Conan Serpent War #1 CoverCONAN: SERPENT WAR #1/ Script by JIM ZUB/ Pencils by SCOTT EATON/ Inks by SCOTT HANNA/ Colors by FRANK D’ARMATA/ Art for James Allison Sequences by VANESA R. DEL REY/ Colors for James Allison Sequences by JEAN-FRANCOIS BEAULIEU/ Letters by VC’s TRAVIS LANHAM/ Published by MARVEL COMICS


Cross Plains, Texas. 1936. A writer named James Allison, who has visions of ancient times and places which he’s turned into his stories, is tormented by a strange illness and stranger visions. This unlikely man may hold the key to saving humanity from a dark god who seeks its destruction, somehow summoning four heroes from across time to join forces in a battle against the serpent men of Set.

While I’ve seen more unlikely ways of getting a crossover event started, I can’t fault Conan: Serpent War for its economy. The opening text by Jim Zub and art by Vanesa R. Del Rey and Jean-Francois Beaulieu is a spirited tribute to Robert E. Howard, whom James Allison is clearly meant to represent, and evokes the feeling of an old EC Comics horror tale as well as Howard’s own weird works. The rest of the book, ably illustrated by Scott Eaton, Scott Hanna and Frank D’Armata also looks good, sporting a more traditional comic book style as well as some fantastic two-page montages detailing the exploits of the various heroes. I think Solomon Kane and Dark Agnes might have benefited from more explanation of their backgrounds, but we will presumably get to see them expanded upon in later issues.

Apart from that, this is a far better comic than I was expecting. A Conan/Moon Knight team-up is an inspired pairing given both characters indirect ties to Egyptian mythology vis a vis battling Set and it isn’t too much of a stretch to pit Solomon Kane or Dark Agnes against such cultists. Though the Howard purists may turn their noses up at it, this is a spirited team-up book that introduces new readers to Howard’s heroes wonderfully.



Doctor Doom #3 CoverDOCTOR DOOM #3/ Script by CHRISTOPHER CANTWELL/ Art by SALVADOR LARROCA/ Colors by GURU-FX/ Letters by VC’s CORY PETIT/ Published by MARVEL COMICS


Victor Von Doom is dead and in Hell. This would be the end of the story for most mortals, but Doom has a destiny to fulfill and a world to save. As an enemy nation marches on Latveria and the rest of the world turns a blind eye to the atrocities that are about to unfold in the name of reparations for a crime that Doom and his people did not commit, Doom must convince the least sympathetic person in Hell that he deserves a second chance at life.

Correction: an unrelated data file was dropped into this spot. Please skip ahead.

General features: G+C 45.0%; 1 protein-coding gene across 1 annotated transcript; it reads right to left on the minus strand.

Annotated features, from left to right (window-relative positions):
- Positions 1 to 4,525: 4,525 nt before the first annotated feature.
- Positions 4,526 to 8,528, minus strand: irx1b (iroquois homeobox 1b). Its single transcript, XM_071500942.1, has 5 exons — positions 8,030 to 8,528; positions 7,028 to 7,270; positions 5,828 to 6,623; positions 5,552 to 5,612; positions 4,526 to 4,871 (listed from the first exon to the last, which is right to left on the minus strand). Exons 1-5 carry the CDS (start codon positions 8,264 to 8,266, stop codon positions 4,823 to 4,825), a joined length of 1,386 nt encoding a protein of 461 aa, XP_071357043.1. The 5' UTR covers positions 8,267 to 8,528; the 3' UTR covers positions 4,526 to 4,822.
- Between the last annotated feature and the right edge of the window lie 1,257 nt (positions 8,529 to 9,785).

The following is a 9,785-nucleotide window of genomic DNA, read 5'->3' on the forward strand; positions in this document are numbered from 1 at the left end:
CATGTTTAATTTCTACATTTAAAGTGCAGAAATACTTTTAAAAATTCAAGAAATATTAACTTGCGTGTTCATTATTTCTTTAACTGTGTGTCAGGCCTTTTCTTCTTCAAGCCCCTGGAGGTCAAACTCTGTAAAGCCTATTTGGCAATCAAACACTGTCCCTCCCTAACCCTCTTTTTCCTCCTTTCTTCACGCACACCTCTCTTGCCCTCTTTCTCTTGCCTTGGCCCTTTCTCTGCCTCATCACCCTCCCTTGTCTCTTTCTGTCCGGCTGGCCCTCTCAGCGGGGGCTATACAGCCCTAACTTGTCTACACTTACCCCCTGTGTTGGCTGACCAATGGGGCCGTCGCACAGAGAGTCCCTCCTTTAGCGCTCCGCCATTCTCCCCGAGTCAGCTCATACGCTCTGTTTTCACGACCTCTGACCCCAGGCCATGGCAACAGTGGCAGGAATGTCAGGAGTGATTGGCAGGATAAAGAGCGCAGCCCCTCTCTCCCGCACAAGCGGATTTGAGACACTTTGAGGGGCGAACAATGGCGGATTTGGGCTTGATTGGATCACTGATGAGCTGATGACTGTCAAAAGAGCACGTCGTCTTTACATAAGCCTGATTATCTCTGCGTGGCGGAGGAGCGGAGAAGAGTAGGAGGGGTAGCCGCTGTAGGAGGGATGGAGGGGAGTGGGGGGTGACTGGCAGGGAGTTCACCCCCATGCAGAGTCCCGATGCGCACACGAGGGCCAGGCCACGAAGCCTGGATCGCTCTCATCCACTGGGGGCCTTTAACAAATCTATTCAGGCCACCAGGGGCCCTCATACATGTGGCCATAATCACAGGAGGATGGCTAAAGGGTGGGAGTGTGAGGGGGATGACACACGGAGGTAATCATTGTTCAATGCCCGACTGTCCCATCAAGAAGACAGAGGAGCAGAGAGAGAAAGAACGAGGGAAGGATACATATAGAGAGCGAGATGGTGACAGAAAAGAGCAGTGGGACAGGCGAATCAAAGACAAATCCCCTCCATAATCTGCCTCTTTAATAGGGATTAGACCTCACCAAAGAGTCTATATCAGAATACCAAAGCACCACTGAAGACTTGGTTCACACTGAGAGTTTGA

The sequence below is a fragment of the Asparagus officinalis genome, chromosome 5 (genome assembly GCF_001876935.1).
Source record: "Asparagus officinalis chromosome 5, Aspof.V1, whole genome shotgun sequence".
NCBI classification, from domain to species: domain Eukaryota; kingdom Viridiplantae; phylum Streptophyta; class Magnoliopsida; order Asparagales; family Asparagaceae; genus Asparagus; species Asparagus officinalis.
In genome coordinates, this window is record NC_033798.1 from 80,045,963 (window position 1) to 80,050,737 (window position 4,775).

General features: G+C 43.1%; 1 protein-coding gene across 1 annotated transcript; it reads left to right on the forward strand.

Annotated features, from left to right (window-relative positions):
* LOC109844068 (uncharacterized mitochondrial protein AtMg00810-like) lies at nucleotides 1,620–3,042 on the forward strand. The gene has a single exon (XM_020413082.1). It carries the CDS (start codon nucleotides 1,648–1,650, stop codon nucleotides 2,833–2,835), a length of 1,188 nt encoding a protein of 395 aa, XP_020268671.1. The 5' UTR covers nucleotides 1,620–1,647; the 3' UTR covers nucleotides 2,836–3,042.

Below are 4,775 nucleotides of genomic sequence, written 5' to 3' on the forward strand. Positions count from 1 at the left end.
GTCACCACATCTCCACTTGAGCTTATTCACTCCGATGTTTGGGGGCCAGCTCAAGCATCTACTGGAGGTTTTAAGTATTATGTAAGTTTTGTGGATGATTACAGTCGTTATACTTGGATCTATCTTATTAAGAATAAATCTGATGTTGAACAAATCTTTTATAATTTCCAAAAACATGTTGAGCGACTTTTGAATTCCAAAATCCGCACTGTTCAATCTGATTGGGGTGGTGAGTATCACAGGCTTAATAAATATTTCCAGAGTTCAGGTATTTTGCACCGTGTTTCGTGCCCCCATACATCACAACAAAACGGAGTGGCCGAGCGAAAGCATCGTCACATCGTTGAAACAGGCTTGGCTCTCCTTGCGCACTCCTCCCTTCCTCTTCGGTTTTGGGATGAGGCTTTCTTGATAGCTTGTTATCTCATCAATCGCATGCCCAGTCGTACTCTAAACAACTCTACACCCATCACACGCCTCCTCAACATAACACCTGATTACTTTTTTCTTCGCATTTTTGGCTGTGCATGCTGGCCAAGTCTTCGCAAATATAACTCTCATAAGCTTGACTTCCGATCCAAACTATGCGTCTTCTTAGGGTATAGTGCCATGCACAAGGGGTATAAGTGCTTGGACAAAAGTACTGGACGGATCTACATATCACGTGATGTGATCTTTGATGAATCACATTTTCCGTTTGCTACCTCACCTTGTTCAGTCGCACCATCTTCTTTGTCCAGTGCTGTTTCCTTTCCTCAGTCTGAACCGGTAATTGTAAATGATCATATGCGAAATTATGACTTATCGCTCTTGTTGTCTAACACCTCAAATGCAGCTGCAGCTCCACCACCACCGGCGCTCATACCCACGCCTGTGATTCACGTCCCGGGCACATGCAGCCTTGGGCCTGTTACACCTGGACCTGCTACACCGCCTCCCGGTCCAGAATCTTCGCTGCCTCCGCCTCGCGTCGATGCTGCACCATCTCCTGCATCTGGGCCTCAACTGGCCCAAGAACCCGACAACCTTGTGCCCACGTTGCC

There is but one flaw to this issue, in so far as I can see and that is the deus ex machina that arranges for Doom’s escape from Hell. A piddling point, to be sure, but I had hoped to see Doom win free of Hell on his own terms. Still, I can’t complain too much about a comic which sees Doctor Doom die, wind up in Hell, shrug and go on to slap Mephisto silly the moment he launches into a “Your soul is mine now!” monologue. It’s a perfectly crafted image by Salvador Larroca and Guru-FX and I suspect the real reason that Doom is ultimately freed is that the forces running Hell are afraid he’ll take over. Regardless, this remains  a wonderful series and a perfect exploration of Doom’s character.



The Dreaming #16 CoverTHE DREAMING #16/ Script by SIMON SPURRIER/ Art and Colors by MARGUERITE SAUVAGE/ Letters by SIMON BOWLAND/ Published by DC BLACK LABEL


The good news is Dora has found the man responsible for taking away her memories and changing what she is meant to be. The bad news is that man is also responsible for the current troubles in the realm of dreams and his plans have gone far beyond his control. Possibly beyond anyone’s ability to control.

With a single stroke, Simon Spurrier manages to explain away all the various subplots that have run amok since The Dreaming started. It’s a masterful bit of writing worthy of Neil Gaiman himself. The artwork by Marguerite Sauvage (a favorite of mine since her run on Red Sonja) proves a perfect partner in bringing the script to life, crafting what I feel may be the best artwork this series has ever seen. The only flaw in this work is that you have to have been reading this series since the beginning to fully appreciate the craft of it all.  Take that as your cue to start tracking down the back-issues, if you haven’t been reading it.





With Sonja’s armies scattered and the former Queen of Hyrkania on the run, the victory of Emperor Dragan The Magnificent is all but assured. Yet while victorious the Emperor and his forces lie weakened thanks to Sonja’s scorched-earth tactics and their only hope of not starving to death in the wretched land of rubes and horse dung that they gave all to conquer lies across a single bridge…

There’s not much else to say about this storyline as it goes into its penultimate chapter. I’m far from alone in this based on the other reviews I’ve read by other critics, but I’ve enjoyed Mark Russell’s humorous take on the sword-and-sorcery mythos in this series and look forward to seeing how it all comes to an end next month. I’ve enjoyed Mirko Colak’s artwork, which plays the subject matter completely straight even at its most ludicrous, with Emperor Dragan donning a series of increasingly and improbably large hats to show his importance as his empire expands. This hasn’t been your typical Red Sonja comic and for that we can all give thanks.


About Matt Morrison

Matt "Starman" Morrison is The Grand Exalted High Macha of Raspur - a non-existent but real-sounding country. He has been writing about comics since before the word "blogging" was coined. He enjoys acting, role-playing, movie-riffing and sarcasm. You can follow his adventures on Twitter, @GeekyGeekyWays.

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